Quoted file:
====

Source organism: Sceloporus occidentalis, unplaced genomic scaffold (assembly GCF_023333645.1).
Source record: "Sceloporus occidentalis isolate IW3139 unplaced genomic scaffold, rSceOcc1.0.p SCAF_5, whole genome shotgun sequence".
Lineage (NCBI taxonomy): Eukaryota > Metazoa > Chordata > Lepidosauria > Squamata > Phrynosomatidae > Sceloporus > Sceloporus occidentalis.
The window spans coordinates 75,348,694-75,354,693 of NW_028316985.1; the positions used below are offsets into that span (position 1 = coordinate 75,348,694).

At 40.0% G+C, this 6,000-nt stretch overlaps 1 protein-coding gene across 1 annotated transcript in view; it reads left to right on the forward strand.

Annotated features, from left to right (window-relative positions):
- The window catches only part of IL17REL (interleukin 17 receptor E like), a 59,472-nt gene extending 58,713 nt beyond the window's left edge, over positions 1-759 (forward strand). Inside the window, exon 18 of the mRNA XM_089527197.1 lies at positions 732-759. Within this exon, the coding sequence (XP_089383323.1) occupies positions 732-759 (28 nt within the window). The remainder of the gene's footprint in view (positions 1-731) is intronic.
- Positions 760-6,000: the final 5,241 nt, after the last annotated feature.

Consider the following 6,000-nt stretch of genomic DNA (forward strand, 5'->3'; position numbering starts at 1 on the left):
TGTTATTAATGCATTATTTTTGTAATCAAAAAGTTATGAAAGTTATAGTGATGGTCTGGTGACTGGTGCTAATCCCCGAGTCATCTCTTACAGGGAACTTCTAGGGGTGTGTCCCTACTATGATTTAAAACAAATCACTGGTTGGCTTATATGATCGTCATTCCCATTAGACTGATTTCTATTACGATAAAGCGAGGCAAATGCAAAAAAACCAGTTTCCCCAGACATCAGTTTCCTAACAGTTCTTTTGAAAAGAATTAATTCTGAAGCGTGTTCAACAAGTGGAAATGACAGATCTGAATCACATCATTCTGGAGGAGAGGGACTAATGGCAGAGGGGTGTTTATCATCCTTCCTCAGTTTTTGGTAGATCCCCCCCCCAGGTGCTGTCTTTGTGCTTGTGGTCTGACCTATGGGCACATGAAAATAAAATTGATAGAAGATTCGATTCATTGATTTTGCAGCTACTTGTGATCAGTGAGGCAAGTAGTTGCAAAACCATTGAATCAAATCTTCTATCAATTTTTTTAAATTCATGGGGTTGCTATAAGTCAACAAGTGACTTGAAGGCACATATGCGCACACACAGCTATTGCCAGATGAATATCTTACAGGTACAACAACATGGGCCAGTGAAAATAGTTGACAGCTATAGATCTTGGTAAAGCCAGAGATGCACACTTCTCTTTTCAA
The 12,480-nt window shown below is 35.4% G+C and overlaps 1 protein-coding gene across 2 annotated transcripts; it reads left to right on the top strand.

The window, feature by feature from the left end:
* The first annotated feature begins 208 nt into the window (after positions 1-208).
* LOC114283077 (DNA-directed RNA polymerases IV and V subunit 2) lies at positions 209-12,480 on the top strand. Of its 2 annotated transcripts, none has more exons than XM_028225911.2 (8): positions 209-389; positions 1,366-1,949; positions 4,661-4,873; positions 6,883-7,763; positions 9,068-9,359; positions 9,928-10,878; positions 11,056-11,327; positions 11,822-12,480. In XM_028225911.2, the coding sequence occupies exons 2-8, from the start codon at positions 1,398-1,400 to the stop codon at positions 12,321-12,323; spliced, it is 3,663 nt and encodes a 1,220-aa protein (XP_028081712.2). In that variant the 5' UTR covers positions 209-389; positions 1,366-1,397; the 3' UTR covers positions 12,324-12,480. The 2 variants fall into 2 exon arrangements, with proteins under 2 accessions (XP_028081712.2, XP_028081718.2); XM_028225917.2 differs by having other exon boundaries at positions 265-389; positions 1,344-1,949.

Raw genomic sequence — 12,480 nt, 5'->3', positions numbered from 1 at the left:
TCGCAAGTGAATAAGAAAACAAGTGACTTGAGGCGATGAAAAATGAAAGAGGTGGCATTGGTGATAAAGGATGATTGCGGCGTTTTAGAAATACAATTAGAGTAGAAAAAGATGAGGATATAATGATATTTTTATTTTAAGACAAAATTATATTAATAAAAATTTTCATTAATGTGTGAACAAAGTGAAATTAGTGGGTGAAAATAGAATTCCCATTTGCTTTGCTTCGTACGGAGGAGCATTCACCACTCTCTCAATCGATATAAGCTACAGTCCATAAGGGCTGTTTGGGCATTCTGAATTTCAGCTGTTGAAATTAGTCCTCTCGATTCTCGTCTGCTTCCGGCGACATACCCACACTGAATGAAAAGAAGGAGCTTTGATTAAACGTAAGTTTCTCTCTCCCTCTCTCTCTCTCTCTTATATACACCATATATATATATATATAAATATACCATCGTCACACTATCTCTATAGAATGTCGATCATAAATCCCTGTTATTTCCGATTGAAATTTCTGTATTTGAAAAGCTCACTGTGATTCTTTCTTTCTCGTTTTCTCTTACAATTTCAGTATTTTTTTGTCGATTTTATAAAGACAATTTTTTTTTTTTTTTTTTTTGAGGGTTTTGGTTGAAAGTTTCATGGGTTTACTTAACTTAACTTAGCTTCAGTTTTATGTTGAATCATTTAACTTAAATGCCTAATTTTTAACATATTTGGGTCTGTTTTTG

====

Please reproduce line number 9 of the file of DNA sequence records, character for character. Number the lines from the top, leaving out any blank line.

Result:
Consider the following 6,000-nt stretch of genomic DNA (forward strand, 5'->3'; position numbering starts at 1 on the left):